Cabbage: one of the most advanced natural treatments for stomach ulcers, diabetes, cancer and more

Cabbage has been eaten for over 3,000 years. You’re either someone who loves the flavor of sautéed caramelized cabbage, or someone who finds the taste too bitter and the smell unbearable. Scientists have found this reaction is due to our genetic make-up. A gene called, TAS2R38 creates a protein that binds to a chemical called plenylthiocarbamide (PTC), which causes the bitter taste sensation. If you have this gene, you probably find cabbage inedible.

Cabbage Has Cancer-Preventing Properties

Red cabbage has 36 varieties of anthocyanins and flavonoids linked to protection from cancer (according to the US Department of Agriculture’s research service ‘ARS’). 3-4 servings of cabbage is suggested for maximum cancer protection.
Close to 500 studies have found a connection that revealed cabbage’s anti-cancer properties are likely stem from:
Antioxidants such as Vitamins A and C, and phytonutrients stimulate enzymes that detoxify the body. A phytonutrient, Sulforaphane, can prevent cancer from spreading/recurring by targeting cancer cells. This may protect against colon, prostate and breast cancer.
The George Mateljan Foundation noted:
“Without sufficient intake of antioxidants, our oxygen metabolism can become compromised, and we can experience a metabolic problem called oxidative stress. Chronic oxidative stress in and of itself can be a risk factor for development of cancer.”
Anti-inflammatory Properties
Anthocyanin is plentiful in red cabbage and is a very effective anti- inflammatory. This is the plants natural pigment which gives it its color. Anthocyanin can also improve brain function, heart health and protect against cancer. ARS has found anthocyanin to have twice as much antioxidants as Vitamin C which protects the body from oxidant stress.
This natural pigment also changes the function of fat cells which may help fight the symptoms of metabolic syndrome (heart conditions and diabetics).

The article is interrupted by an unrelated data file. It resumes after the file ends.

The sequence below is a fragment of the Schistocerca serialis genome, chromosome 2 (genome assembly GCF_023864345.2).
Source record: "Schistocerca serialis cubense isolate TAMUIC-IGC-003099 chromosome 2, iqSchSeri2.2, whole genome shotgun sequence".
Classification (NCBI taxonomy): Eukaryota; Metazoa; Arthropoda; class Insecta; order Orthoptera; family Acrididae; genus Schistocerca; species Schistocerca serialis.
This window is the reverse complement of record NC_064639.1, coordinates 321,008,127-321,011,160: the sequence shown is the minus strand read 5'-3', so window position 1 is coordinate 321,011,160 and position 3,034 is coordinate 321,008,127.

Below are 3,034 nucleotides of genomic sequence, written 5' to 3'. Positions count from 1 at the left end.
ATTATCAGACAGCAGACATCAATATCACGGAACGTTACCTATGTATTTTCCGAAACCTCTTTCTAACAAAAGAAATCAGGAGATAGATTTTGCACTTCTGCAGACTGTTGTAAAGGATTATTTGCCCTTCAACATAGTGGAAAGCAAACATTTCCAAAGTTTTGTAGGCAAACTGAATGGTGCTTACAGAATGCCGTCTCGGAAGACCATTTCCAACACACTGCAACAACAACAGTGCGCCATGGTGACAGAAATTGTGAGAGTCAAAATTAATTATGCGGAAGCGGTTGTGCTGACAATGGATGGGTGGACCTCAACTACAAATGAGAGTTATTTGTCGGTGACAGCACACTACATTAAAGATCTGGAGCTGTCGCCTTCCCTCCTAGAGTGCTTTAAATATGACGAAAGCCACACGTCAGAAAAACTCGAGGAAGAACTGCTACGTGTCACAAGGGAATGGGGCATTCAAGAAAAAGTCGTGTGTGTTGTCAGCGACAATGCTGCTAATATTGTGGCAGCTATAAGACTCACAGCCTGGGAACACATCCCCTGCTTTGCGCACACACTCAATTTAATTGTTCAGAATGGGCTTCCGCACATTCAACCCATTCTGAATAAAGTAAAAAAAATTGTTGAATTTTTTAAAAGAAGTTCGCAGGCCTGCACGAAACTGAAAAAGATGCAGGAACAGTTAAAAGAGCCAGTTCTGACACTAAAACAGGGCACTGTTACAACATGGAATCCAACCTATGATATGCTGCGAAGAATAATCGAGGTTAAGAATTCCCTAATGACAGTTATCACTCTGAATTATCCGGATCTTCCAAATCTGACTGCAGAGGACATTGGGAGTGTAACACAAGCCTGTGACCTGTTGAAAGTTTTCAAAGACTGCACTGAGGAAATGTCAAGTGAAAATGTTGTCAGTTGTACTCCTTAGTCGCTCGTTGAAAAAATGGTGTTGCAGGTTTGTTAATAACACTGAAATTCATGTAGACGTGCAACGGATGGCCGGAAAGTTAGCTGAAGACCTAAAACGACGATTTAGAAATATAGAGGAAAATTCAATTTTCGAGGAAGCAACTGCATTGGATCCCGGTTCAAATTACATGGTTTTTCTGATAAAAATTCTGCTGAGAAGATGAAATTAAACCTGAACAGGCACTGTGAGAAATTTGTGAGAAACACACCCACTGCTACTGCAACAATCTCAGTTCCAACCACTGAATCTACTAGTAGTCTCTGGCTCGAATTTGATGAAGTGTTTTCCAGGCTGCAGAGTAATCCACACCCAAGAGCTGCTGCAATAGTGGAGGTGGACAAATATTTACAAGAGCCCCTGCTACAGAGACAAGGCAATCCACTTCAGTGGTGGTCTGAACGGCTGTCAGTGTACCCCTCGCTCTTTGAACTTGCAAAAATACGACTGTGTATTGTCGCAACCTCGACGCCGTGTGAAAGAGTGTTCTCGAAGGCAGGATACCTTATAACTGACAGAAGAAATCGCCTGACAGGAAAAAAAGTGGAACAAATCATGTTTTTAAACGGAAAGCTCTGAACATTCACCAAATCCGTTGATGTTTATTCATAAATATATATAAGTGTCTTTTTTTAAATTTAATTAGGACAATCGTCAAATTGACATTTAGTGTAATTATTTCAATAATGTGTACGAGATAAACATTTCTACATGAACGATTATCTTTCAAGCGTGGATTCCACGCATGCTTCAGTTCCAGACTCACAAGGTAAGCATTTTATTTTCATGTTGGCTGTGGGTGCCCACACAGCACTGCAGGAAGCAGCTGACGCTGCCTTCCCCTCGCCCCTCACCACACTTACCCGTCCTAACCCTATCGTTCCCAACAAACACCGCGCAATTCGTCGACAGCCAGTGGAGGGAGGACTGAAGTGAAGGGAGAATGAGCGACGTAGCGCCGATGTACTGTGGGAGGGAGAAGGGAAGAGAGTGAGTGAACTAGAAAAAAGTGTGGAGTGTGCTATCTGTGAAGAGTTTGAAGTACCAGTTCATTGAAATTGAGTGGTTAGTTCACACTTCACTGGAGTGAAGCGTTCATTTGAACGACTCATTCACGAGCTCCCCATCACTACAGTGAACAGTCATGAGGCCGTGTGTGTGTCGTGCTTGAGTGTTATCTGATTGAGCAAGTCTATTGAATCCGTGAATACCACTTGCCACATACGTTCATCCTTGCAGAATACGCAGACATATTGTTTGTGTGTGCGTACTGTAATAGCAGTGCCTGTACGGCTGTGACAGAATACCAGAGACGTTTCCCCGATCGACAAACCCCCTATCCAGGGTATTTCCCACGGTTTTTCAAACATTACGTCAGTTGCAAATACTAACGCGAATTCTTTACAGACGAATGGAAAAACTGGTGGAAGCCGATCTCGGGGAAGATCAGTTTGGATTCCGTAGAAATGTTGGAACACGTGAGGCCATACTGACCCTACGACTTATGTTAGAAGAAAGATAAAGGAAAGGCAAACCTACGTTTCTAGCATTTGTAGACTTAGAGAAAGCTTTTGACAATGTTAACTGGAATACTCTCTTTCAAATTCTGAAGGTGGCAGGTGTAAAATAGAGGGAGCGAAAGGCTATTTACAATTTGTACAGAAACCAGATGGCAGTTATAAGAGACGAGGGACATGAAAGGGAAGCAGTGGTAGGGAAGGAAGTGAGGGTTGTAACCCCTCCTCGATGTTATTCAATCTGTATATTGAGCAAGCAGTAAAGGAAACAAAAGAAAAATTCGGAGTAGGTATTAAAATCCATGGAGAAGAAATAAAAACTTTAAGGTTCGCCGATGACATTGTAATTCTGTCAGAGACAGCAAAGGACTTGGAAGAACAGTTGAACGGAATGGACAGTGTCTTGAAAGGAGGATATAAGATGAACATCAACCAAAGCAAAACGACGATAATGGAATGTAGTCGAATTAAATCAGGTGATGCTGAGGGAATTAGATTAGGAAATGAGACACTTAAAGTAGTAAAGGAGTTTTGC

Glucosinolates are phytochemicals that break down into cancer-preventing agents. One of these substances, Indole-3-carbinol, stops the cycle of breast cancer cells.
In the lining of the colon and bladder, isothiocyanate combine with amino acid N-acetylcysteine and antioxidant glutathione. This forms the anti-cancer agent and either provides the cells with extra glutathione, or causes the cells to produce more of their own.
The George Mateljan Foundation explained:
” … glucosinolates are cabbage’s trump card with regard to “anti-cancer” benefits. The glucosinolates found in cabbage can be converted into isothiocyanate compounds that are cancer preventive for a variety of different cancers, including bladder cancer, breast cancer, colon cancer, and prostate cancer.”
Cabbage Is Rich in Vitamin K1 and B Vitamins
K1 is a fat soluble vitamin that assists with blood clotting and bone metabolism. K1 is also known to prevent Alzheimer’s by limiting neuron damage. One serving of cabbage has 85 percent of your daily requirement of vitamin K1.
Cabbage contains folate, Vitamin B1, Vitamin B5 and Vitamin B6. They slow brain shrinkage by as much as seven-fold in the parts of the brain known to be affected by Alzheimer’s disease.
Digestive Benefits and Ulcer-Healing Properties
Cabbage juice is a fantastic treatment for stomach ulcers. It lines the stomach with a group of mucilaginous polysaccharides that protect itself from its own stomach acid. Having a few teaspoons of cabbage juice before eating, will do wonders to improve your digestion. It is not advised to drink more than 250 ml daily, for more than a month at a time (it can interfere with the thyroid hormone). Glucosinolates, isothiocyanates (anti-inflammatory), antioxidant polyphenols, and the amino acid glutamine contained in cabbage may also have benefits for the stomach as well as digestion.
The Way You Prepare Your Cabbage Matters
Cabbage is best prepared as close to raw as possible to preserve its many nutrients. Use cut cabbage within the first few hours or it can loose 1/2 of its Vitamin C content. Steaming or sautéing your cabbage, or eating it raw in coleslaw and salads is the best option to maintain the most nutritional content. Cabbage can also be juiced and fermented to make sauerkraut.

Raw Cabbage Sauerkraut

Raw sauerkraut is made from raw cabbage and a little help from a probiotic bacteria. Large amounts of live cultures of lactobacillus rhamnosus JAAS8 are helpful at keeping belly bugs at bay and can help you loose weight.
The cabbage most used (white and green cabbage) when making sauerkraut is 10 times as effective in helping anti-cancer drugs stop the spread of MDA-MB-231, a type of breast cancer.
Sauerkraut that has been rinsed of its salt is a great addition to a diet for kidney failure, due to its extremely low amount of phosphorous.